Healthy Living

Drinking Too Much Bottled Water May Be Bad for Your Teeth

bottled water
Americans drink 8.4 billion gallons of bottled water every year. Dotjay/Flickr

The increased use of bottled water in the United States has been controversial for many groups. Environmentalists are understandably concerned about the impact that the plastic has on the environment, and some cities are upset at the waste that it causes. These groups have a perhaps unexpected ally in the United States – dentists, who worry that the overreliance on bottled water is bad for our teeth. They say that the effect is particularly pronounced in children.

The use of fluoride in water has perhaps been even more controversial than water bottles, particularly in English-speaking countries. (Continental Europe does not add fluoride in water, instead choosing to fluoridate table salt.) Some argue that the addition of it into the water supply is an ethical issue and that its health benefits do not justify the costs. In the 1950's and 1960's, some argued that its use was a communist plot to undermine public health. Nevertheless, fluoridated water is used in most states and municipalities in the United States and the English-speaking world.

But despite the use of fluoride in tap water, dentists are seeing a significant uptick in children with severe dental problems. Dr. Burton Edelstein, president of the Children's Dental Health Project in Washington, D.C. and a professor of dentistry and health policy and management at New York City's Columbia University, said to HealthDay that the number of young children with prominent tooth decay is alarming. One in 10 two-year-olds, one in five three-year-olds, one in three four-year-olds, and nearly half of five-year-olds have evidence of tooth decay.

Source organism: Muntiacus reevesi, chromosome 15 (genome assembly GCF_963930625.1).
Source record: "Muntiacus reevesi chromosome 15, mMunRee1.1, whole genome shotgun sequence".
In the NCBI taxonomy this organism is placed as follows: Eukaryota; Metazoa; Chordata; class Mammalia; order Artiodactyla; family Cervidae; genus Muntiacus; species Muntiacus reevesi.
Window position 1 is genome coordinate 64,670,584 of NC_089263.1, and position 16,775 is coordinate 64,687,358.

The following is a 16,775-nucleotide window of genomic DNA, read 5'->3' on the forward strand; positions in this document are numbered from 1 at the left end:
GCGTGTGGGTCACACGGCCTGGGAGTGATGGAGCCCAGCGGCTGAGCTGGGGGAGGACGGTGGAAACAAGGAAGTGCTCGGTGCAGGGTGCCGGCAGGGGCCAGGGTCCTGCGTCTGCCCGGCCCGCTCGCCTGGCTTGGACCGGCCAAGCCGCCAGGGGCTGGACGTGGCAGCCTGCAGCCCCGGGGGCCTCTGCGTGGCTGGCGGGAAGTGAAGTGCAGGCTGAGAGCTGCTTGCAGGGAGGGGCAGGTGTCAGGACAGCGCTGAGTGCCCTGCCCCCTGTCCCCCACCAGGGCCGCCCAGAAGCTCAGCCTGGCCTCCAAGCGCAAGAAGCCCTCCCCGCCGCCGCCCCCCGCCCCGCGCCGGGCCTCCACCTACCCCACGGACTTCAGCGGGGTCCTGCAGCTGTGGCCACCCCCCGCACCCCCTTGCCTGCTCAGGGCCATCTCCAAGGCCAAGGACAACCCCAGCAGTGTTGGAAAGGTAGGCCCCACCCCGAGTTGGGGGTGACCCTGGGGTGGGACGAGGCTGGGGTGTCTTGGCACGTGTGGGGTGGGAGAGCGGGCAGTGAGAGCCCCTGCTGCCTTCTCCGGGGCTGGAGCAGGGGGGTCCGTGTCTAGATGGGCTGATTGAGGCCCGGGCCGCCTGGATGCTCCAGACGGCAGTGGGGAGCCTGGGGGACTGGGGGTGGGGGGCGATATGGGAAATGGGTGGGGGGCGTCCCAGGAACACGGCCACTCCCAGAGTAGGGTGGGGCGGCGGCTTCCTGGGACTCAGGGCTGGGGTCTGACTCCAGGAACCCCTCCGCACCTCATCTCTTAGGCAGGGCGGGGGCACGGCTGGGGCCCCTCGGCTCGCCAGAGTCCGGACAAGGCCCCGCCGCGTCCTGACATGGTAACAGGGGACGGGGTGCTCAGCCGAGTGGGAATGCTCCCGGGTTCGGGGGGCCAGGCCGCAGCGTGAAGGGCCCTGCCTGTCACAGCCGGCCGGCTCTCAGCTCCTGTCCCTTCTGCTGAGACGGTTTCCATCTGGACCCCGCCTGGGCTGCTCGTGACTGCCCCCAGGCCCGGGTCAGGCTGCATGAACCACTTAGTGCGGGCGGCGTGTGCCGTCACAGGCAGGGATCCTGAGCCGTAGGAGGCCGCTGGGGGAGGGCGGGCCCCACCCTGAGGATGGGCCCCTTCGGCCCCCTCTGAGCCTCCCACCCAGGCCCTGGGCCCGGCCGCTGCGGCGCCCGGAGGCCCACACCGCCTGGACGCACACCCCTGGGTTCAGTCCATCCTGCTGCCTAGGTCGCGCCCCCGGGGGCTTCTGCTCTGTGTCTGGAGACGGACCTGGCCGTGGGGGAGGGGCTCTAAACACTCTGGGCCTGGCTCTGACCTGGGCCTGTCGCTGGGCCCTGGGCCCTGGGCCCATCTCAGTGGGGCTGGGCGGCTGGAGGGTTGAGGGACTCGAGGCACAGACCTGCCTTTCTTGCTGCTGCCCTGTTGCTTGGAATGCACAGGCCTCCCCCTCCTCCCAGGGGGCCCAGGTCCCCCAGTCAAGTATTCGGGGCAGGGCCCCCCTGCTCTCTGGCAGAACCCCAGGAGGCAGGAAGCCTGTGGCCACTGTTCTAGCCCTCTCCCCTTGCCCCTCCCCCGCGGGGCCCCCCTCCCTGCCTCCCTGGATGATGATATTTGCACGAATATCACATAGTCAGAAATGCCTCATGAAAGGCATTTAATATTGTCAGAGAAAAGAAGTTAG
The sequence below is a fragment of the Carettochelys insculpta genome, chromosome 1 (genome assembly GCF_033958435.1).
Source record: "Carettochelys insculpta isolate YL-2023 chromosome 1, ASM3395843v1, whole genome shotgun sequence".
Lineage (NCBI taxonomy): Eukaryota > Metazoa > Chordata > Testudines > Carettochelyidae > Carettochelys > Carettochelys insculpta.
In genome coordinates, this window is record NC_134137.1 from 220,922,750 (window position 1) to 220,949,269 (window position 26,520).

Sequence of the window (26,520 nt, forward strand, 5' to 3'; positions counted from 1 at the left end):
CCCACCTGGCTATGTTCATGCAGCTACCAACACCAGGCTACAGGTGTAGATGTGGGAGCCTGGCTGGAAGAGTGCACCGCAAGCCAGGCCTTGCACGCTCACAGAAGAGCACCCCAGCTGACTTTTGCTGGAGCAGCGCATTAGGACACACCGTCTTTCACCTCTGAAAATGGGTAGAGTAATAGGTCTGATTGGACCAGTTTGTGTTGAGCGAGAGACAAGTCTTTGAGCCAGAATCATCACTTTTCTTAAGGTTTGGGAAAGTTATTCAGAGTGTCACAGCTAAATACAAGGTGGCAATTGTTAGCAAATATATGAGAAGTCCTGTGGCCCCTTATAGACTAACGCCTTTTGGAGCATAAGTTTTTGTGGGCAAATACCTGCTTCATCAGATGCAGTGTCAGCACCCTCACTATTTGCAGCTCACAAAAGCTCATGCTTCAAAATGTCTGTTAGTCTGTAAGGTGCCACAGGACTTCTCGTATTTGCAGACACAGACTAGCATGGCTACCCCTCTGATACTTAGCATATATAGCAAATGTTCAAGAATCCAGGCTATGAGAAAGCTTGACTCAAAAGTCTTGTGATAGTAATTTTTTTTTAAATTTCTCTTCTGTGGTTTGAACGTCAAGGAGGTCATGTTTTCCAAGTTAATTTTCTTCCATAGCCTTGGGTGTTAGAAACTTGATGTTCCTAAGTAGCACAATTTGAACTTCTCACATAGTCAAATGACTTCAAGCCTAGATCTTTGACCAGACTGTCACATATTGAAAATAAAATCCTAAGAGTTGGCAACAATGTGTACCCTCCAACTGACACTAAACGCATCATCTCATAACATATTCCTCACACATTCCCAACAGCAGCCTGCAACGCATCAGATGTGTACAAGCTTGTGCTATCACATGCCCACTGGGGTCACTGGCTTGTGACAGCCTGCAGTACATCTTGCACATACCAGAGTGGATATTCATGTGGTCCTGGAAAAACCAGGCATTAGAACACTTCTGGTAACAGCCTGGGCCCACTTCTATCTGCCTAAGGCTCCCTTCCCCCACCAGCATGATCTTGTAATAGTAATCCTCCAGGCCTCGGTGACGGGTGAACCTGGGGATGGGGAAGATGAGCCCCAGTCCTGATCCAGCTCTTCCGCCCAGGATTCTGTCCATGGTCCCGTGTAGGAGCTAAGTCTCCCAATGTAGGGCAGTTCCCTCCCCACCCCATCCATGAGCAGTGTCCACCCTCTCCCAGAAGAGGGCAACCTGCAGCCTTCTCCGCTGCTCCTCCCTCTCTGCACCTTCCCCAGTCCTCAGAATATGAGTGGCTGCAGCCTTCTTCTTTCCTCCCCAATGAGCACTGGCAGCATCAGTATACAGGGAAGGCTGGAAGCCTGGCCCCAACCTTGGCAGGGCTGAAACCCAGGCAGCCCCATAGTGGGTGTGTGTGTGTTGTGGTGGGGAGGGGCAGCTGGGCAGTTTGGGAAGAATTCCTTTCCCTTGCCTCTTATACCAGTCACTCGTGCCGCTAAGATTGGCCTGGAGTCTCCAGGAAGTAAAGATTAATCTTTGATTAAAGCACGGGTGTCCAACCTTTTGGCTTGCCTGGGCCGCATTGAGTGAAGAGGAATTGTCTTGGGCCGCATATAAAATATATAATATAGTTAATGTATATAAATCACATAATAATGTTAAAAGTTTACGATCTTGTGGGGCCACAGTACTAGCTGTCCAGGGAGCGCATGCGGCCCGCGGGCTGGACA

So why do dentists blame bottled water? Americans drink 8.4 billion gallons of bottled water every year. Unlike municipalities, bottled water manufacturers do not need to have fluoride in their containers, and do not need to report if they have it or not. Most manufacturers do not put it in their bottled beverages. Researchers do acknowledge that the link between bottled water and tooth decay has not yet been definitively proven.

Parents cite convenience, taste, smell and a fear of public water contamination as reasons that they prefer giving their children bottled water. But it is important to note that, with few exceptions, tap water is perfectly safe. Perhaps, in a compromise between bottled water and tap water, parents should invest in water filters and reusable water bottles.

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